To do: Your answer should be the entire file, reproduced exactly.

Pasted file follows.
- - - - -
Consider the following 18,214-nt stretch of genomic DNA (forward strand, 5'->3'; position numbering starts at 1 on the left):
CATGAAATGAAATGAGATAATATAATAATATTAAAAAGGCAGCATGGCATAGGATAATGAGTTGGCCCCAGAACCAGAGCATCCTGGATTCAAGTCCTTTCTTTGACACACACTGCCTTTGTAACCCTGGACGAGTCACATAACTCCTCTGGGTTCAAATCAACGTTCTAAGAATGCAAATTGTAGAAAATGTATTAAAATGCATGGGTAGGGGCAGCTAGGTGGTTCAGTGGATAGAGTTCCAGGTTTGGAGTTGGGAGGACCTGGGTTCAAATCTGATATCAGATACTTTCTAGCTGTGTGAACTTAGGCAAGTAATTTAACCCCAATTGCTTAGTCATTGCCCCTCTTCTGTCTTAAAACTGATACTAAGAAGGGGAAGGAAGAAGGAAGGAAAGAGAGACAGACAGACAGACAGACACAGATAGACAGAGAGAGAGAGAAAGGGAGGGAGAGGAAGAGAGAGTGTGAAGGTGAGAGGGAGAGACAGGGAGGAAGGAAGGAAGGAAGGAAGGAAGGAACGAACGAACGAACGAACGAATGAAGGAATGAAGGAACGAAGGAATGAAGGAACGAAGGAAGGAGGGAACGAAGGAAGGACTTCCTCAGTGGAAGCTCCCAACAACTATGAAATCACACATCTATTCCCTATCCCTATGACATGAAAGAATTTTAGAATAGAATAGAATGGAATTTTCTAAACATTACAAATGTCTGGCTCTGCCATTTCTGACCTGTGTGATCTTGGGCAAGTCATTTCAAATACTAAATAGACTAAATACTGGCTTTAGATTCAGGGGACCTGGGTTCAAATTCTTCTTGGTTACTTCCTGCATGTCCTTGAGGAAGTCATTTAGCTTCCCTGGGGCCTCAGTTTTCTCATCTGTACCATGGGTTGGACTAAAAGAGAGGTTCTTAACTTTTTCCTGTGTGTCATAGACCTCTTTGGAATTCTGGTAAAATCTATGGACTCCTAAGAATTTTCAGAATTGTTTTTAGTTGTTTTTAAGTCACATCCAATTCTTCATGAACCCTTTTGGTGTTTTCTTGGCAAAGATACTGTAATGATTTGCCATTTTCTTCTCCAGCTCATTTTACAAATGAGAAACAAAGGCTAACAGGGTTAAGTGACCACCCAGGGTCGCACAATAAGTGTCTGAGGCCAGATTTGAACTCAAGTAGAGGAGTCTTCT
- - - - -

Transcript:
Consider the following 18,214-nt stretch of genomic DNA (forward strand, 5'->3'; position numbering starts at 1 on the left):
CATGAAATGAAATGAGATAATATAATAATATTAAAAAGGCAGCATGGCATAGGATAATGAGTTGGCCCCAGAACCAGAGCATCCTGGATTCAAGTCCTTTCTTTGACACACACTGCCTTTGTAACCCTGGACGAGTCACATAACTCCTCTGGGTTCAAATCAACGTTCTAAGAATGCAAATTGTAGAAAATGTATTAAAATGCATGGGTAGGGGCAGCTAGGTGGTTCAGTGGATAGAGTTCCAGGTTTGGAGTTGGGAGGACCTGGGTTCAAATCTGATATCAGATACTTTCTAGCTGTGTGAACTTAGGCAAGTAATTTAACCCCAATTGCTTAGTCATTGCCCCTCTTCTGTCTTAAAACTGATACTAAGAAGGGGAAGGAAGAAGGAAGGAAAGAGAGACAGACAGACAGACAGACACAGATAGACAGAGAGAGAGAGAAAGGGAGGGAGAGGAAGAGAGAGTGTGAAGGTGAGAGGGAGAGACAGGGAGGAAGGAAGGAAGGAAGGAAGGAAGGAACGAACGAACGAACGAACGAATGAAGGAATGAAGGAACGAAGGAATGAAGGAACGAAGGAAGGAGGGAACGAAGGAAGGACTTCCTCAGTGGAAGCTCCCAACAACTATGAAATCACACATCTATTCCCTATCCCTATGACATGAAAGAATTTTAGAATAGAATAGAATGGAATTTTCTAAACATTACAAATGTCTGGCTCTGCCATTTCTGACCTGTGTGATCTTGGGCAAGTCATTTCAAATACTAAATAGACTAAATACTGGCTTTAGATTCAGGGGACCTGGGTTCAAATTCTTCTTGGTTACTTCCTGCATGTCCTTGAGGAAGTCATTTAGCTTCCCTGGGGCCTCAGTTTTCTCATCTGTACCATGGGTTGGACTAAAAGAGAGGTTCTTAACTTTTTCCTGTGTGTCATAGACCTCTTTGGAATTCTGGTAAAATCTATGGACTCCTAAGAATTTTCAGAATTGTTTTTAGTTGTTTTTAAGTCACATCCAATTCTTCATGAACCCTTTTGGTGTTTTCTTGGCAAAGATACTGTAATGATTTGCCATTTTCTTCTCCAGCTCATTTTACAAATGAGAAACAAAGGCTAACAGGGTTAAGTGACCACCCAGGGTCGCACAATAAGTGTCTGAGGCCAGATTTGAACTCAAGTAGAGGAGTCTTCT